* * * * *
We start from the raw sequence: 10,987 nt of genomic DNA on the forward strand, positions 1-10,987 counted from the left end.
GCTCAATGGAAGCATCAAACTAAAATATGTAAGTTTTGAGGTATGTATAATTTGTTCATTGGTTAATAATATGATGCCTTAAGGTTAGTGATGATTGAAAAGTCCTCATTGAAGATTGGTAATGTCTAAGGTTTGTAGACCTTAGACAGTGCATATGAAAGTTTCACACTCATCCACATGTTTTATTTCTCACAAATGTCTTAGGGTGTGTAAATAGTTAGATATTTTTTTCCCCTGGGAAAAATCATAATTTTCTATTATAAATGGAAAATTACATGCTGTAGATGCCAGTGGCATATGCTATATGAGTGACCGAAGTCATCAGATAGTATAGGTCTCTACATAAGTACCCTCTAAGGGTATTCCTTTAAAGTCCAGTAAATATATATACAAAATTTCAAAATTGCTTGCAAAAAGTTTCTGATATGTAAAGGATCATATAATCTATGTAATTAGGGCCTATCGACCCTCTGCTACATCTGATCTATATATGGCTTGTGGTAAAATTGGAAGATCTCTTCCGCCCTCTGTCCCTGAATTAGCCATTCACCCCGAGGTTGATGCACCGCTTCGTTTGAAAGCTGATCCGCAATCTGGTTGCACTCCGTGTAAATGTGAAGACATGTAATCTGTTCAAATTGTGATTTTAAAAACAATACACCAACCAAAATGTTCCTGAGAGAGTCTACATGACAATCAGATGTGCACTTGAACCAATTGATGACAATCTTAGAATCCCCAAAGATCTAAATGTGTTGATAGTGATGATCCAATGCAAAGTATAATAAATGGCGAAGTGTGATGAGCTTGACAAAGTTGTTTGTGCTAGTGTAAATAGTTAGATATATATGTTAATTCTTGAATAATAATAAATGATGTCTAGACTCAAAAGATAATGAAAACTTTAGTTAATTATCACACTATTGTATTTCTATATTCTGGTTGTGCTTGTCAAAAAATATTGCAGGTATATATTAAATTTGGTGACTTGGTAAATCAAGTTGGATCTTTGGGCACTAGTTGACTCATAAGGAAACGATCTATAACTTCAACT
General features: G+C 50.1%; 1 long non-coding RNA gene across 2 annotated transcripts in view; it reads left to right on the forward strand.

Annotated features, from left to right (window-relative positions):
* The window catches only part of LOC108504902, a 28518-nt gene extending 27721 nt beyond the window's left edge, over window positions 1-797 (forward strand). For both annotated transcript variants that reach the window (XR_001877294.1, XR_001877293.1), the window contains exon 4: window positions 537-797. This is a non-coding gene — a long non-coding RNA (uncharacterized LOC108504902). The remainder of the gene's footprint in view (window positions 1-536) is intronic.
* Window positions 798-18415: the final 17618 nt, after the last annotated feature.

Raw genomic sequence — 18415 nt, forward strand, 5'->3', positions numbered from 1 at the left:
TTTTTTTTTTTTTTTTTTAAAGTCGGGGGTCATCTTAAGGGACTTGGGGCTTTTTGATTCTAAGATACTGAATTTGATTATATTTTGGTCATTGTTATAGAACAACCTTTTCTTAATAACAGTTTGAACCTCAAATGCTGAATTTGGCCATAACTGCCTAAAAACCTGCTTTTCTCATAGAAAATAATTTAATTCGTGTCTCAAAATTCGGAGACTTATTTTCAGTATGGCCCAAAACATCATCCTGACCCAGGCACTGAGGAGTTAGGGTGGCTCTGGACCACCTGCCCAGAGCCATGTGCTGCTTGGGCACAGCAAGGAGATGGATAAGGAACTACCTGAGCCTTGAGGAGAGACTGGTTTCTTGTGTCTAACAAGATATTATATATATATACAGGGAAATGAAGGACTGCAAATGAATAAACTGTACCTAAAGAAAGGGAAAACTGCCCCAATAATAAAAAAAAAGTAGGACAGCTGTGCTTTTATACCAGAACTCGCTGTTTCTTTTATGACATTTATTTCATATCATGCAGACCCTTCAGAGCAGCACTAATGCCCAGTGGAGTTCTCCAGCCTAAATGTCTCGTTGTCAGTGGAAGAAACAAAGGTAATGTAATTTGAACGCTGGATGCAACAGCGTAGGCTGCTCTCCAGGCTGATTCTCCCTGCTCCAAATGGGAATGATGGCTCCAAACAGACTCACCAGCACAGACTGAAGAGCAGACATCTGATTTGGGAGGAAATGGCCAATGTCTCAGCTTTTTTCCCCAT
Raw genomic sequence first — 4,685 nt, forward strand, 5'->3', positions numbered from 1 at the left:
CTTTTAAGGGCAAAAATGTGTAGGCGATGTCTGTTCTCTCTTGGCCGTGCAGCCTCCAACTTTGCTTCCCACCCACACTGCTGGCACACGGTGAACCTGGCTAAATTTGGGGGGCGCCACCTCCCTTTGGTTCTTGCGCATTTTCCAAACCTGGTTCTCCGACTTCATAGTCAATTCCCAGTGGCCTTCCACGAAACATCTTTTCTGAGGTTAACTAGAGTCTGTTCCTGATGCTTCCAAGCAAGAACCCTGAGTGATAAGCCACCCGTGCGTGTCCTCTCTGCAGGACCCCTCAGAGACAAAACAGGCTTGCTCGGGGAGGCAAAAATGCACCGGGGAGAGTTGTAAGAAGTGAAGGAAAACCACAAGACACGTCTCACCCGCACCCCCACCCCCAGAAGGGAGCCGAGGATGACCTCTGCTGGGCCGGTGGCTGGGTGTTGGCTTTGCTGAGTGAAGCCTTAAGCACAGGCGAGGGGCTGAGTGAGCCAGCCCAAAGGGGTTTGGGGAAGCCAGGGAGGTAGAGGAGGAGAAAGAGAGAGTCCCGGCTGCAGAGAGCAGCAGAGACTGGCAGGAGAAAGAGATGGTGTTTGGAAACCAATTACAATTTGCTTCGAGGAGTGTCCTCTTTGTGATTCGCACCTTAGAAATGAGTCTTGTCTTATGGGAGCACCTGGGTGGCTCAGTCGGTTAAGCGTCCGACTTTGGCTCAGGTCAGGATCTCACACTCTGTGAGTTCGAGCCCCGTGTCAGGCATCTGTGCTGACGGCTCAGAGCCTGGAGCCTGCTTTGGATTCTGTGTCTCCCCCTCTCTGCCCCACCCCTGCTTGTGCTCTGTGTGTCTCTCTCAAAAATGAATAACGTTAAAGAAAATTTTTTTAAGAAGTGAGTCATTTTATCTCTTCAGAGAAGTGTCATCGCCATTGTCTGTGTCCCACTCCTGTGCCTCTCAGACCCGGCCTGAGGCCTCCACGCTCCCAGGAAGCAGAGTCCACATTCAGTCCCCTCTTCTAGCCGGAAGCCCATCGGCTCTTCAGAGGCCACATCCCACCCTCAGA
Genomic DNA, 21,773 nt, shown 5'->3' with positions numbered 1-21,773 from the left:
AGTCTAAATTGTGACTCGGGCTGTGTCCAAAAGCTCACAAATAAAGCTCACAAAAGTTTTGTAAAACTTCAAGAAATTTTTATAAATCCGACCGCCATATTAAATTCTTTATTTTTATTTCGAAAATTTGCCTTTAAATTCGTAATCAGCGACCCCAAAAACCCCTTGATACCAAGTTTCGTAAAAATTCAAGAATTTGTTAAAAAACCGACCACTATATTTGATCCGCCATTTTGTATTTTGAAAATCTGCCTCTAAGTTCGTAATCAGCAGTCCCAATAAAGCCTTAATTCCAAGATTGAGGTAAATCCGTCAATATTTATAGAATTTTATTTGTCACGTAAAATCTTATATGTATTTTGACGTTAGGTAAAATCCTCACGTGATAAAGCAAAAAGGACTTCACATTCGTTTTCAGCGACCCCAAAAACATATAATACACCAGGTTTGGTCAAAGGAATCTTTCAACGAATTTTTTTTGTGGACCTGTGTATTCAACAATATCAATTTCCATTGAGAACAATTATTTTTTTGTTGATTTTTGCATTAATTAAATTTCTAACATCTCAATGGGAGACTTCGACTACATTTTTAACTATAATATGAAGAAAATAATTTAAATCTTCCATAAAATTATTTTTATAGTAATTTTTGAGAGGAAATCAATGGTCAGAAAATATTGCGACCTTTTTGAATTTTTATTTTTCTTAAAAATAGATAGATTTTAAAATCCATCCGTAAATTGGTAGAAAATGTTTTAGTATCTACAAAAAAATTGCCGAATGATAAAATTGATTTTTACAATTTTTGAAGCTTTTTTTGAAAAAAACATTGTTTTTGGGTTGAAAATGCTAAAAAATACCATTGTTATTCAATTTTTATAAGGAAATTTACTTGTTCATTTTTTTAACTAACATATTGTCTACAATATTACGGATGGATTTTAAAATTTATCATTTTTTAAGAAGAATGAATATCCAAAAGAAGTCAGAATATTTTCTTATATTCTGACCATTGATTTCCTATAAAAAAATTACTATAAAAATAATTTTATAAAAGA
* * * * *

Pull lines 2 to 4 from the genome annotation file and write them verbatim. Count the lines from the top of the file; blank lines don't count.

GCTCAATGGAAGCATCAAACTAAAATATGTAAGTTTTGAGGTATGTATAATTTGTTCATTGGTTAATAATATGATGCCTTAAGGTTAGTGATGATTGAAAAGTCCTCATTGAAGATTGGTAATGTCTAAGGTTTGTAGACCTTAGACAGTGCATATGAAAGTTTCACACTCATCCACATGTTTTATTTCTCACAAATGTCTTAGGGTGTGTAAATAGTTAGATATTTTTTTCCCCTGGGAAAAATCATAATTTTCTATTATAAATGGAAAATTACATGCTGTAGATGCCAGTGGCATATGCTATATGAGTGACCGAAGTCATCAGATAGTATAGGTCTCTACATAAGTACCCTCTAAGGGTATTCCTTTAAAGTCCAGTAAATATATATACAAAATTTCAAAATTGCTTGCAAAAAGTTTCTGATATGTAAAGGATCATATAATCTATGTAATTAGGGCCTATCGACCCTCTGCTACATCTGATCTATATATGGCTTGTGGTAAAATTGGAAGATCTCTTCCGCCCTCTGTCCCTGAATTAGCCATTCACCCCGAGGTTGATGCACCGCTTCGTTTGAAAGCTGATCCGCAATCTGGTTGCACTCCGTGTAAATGTGAAGACATGTAATCTGTTCAAATTGTGATTTTAAAAACAATACACCAACCAAAATGTTCCTGAGAGAGTCTACATGACAATCAGATGTGCACTTGAACCAATTGATGACAATCTTAGAATCCCCAAAGATCTAAATGTGTTGATAGTGATGATCCAATGCAAAGTATAATAAATGGCGAAGTGTGATGAGCTTGACAAAGTTGTTTGTGCTAGTGTAAATAGTTAGATATATATGTTAATTCTTGAATAATAATAAATGATGTCTAGACTCAAAAGATAATGAAAACTTTAGTTAATTATCACACTATTGTATTTCTATATTCTGGTTGTGCTTGTCAAAAAATATTGCAGGTATATATTAAATTTGGTGACTTGGTAAATCAAGTTGGATCTTTGGGCACTAGTTGACTCATAAGGAAACGATCTATAACTTCAACT
General features: G+C 50.1%; 1 long non-coding RNA gene across 2 annotated transcripts in view; it reads left to right on the forward strand.

Annotated features, from left to right (window-relative positions):